Keyboard technology has been rapidly changing over the past few decades to keep up with the diverse demands of musicians. In the 90’s it seemed every church acquired a digital piano or workstation to accompany the newly formed worship teams. Many of these instruments however now lay dormant due to either their complexity or lack of modern sounds. Teams today have a variety of needs and may have to explore several options before finding the right fit. Here is a brief rundown of what is currently on the market.
Types of Modern Keyboards
The larger and more stationary digital pianos have given way to a keyboard more geared towards live performance. However stage pianos come packaged with sounds that appeal towards pianist/keys player needs in a more portable board. Solid acoustic piano, electric piano, organ, and synth sounds are included in most models. These boards can vary wildly in options but most major manufacturers offer some form of weighted 88 key model for their flagship or top of the line stage piano. Examples include the Yamaha CP series, Korg SV series, or any of the Nord Stage or Electro series. These are frequently used for worship teams.
A keyboard or software package with a vast variety of sounds and functions allowing for performing, recording, editing, and programming beyond what stage pianos offer. Keyboard examples currently new on the market include the Korg Kronos series, Yamaha MOTIF series, and the Roland Fantom series. These are also frequently seen in churches.
The term synthesizer is frequently misused interchangeably with the term “keyboard”. A simple definition of synthesizer is any device that allows you to create a sound from scratch. A more nuanced definition of synthesizer, or “synth” for short, is a device that is capable of creating entirely novel sounds through a variety of waveforms, filters, and effects. I use the term “device” since not every keyboard is a synthesizer nor is every synthesizer a keyboard. Synthesizers eventually gave birth to the keyboards of today and as such many of the desired synth sounds harken back to analog synthesizer sounds from the 1980’s era.
The majority of keys players use synth sounds that have been preprogrammed either by themselves or others for convenience and to save time. Almost every stage piano has onboard synth sounds and will categorize them as pad or lead type sounds. Some examples of on the market “traditional” synthesizers would include the Nord Lead series, Roland GAIA SH-01 or Jupiter series, Korg microKorg series, or anything from revered manufacturers like Moog or Sequential Circuits/Dave Smith instruments. These boards are rarely used in most worship team contexts but in the hands of a skilled programmer can be quite a musical asset to the team.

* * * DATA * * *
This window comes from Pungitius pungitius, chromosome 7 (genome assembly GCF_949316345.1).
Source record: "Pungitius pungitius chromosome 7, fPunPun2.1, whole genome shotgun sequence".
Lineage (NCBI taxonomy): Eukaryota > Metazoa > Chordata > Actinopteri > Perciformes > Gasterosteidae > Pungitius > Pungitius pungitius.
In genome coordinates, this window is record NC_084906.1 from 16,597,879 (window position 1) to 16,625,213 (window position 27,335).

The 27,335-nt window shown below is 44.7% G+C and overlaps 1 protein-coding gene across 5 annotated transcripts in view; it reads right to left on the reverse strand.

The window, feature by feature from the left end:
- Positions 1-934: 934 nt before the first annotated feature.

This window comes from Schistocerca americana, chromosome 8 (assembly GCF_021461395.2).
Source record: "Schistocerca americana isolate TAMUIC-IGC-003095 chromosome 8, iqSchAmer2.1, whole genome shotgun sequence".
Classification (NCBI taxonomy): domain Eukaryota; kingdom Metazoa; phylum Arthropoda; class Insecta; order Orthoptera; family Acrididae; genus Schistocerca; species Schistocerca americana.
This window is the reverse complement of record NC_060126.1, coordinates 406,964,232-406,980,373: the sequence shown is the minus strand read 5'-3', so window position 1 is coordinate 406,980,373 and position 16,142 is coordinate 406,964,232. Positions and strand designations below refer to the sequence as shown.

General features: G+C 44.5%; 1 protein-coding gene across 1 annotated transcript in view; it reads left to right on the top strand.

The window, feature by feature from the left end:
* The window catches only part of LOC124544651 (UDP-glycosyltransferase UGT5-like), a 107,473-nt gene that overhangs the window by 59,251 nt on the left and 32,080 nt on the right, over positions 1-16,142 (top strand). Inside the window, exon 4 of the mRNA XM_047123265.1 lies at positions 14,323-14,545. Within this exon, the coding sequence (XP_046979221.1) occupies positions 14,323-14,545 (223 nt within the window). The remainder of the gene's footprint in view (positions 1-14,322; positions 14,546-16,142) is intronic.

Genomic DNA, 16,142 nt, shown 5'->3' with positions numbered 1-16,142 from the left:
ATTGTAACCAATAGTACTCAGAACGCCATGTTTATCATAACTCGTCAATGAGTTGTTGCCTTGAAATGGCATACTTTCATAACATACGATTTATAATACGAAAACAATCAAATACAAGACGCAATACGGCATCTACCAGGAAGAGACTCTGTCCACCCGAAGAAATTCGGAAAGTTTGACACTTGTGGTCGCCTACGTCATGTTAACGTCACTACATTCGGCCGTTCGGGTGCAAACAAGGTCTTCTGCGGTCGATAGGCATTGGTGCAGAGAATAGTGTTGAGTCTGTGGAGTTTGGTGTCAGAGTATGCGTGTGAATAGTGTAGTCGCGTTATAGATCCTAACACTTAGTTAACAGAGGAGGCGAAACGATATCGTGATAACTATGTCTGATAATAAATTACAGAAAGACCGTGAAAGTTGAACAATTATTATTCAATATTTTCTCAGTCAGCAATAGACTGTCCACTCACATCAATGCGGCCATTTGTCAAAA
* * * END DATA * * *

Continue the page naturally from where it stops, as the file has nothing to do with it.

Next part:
These keyboards are geared towards organ players, particularly ones who would rather gig with a 15-30lb keyboard than potentially +400lb of vintage Hammond console and accompanying Leslie speaker cabinet. These models can come packaged with additional piano sounds like in the Hammond SK series or be strictly for organ only like the Nord C series or Hammond XK series. In the hands of a talented organist these can be a powerful addition to the team.
These keyboards are typically used to accompany solo musicians that want extensive sequencing and backing track capabilities. Rarely used in the context of a full worship band.
Note that there are a staggering number of in-between, hybrid, or combinations of stage piano/workstation/synthesizer options for keys players on the market. Add the capabilities of software and DAWs and you have millions of options for how you could design your worship keys setup. Speaking of DAWs…
DAW Stands for Digital Audio Workstation. These are software workstations which often have vastly more extensive and powerful features and cater to players who either need recording or advanced sequencing for live performance capabilities. Examples include Ableton Live, Avid Pro Tools, or Apple’s Logic Pro.
The best advice for teams looking to purchase a new board is get hands on and try the keyboard out. If this is not a possibility, look to resources like online forums or the keyboard manual PDF usually found through a quick search.
What keyboards or setups have your team had success with? Feel free to comment below.